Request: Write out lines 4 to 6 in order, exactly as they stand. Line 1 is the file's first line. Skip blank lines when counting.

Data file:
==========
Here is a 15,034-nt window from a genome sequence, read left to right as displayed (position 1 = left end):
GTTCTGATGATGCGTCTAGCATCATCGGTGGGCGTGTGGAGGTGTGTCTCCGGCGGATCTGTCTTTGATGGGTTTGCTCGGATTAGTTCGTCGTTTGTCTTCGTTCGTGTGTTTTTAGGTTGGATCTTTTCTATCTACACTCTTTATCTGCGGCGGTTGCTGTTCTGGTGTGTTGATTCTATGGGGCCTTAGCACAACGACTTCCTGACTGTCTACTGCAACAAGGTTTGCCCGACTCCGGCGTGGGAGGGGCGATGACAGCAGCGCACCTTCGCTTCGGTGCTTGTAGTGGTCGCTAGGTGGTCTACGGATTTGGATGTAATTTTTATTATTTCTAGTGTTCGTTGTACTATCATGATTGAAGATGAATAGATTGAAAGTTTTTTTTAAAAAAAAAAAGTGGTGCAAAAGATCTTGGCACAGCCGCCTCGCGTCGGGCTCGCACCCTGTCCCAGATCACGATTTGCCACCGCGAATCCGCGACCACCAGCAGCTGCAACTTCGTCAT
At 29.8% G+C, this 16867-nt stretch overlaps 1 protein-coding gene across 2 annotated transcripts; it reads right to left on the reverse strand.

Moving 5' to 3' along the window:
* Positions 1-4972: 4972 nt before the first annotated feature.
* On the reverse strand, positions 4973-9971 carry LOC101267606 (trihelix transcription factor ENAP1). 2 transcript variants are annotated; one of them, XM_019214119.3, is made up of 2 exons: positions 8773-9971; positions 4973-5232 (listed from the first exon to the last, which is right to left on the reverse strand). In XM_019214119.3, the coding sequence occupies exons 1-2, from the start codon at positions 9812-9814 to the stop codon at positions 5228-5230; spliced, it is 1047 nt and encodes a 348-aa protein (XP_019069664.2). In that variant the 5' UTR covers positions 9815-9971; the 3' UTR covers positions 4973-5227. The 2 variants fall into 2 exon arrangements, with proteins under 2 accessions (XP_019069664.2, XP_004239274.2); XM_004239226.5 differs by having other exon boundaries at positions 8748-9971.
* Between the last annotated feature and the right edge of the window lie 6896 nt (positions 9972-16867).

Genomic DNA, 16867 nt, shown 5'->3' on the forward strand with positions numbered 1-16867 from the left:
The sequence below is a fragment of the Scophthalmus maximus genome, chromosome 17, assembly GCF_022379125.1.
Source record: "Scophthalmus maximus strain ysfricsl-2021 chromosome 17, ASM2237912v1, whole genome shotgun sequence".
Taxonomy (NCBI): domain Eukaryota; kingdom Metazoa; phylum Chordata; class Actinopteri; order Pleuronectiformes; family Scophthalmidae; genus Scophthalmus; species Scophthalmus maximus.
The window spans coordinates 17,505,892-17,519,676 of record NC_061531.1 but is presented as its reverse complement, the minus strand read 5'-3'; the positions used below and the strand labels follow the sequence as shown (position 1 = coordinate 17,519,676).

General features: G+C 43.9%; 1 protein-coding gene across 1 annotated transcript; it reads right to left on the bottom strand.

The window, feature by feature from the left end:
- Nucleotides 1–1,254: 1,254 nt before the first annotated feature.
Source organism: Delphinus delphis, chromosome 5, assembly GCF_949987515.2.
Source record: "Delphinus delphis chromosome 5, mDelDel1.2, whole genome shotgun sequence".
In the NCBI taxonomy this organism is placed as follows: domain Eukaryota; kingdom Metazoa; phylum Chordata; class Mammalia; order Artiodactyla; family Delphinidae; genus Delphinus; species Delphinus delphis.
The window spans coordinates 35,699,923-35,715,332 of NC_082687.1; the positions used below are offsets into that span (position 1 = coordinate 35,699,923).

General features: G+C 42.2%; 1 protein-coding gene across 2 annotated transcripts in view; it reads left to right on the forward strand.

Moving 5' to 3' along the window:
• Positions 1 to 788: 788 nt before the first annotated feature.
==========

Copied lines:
Moving 5' to 3' along the window:
* Positions 1-4972: 4972 nt before the first annotated feature.
* On the reverse strand, positions 4973-9971 carry LOC101267606 (trihelix transcription factor ENAP1). 2 transcript variants are annotated; one of them, XM_019214119.3, is made up of 2 exons: positions 8773-9971; positions 4973-5232 (listed from the first exon to the last, which is right to left on the reverse strand). In XM_019214119.3, the coding sequence occupies exons 1-2, from the start codon at positions 9812-9814 to the stop codon at positions 5228-5230; spliced, it is 1047 nt and encodes a 348-aa protein (XP_019069664.2). In that variant the 5' UTR covers positions 9815-9971; the 3' UTR covers positions 4973-5227. The 2 variants fall into 2 exon arrangements, with proteins under 2 accessions (XP_019069664.2, XP_004239274.2); XM_004239226.5 differs by having other exon boundaries at positions 8748-9971.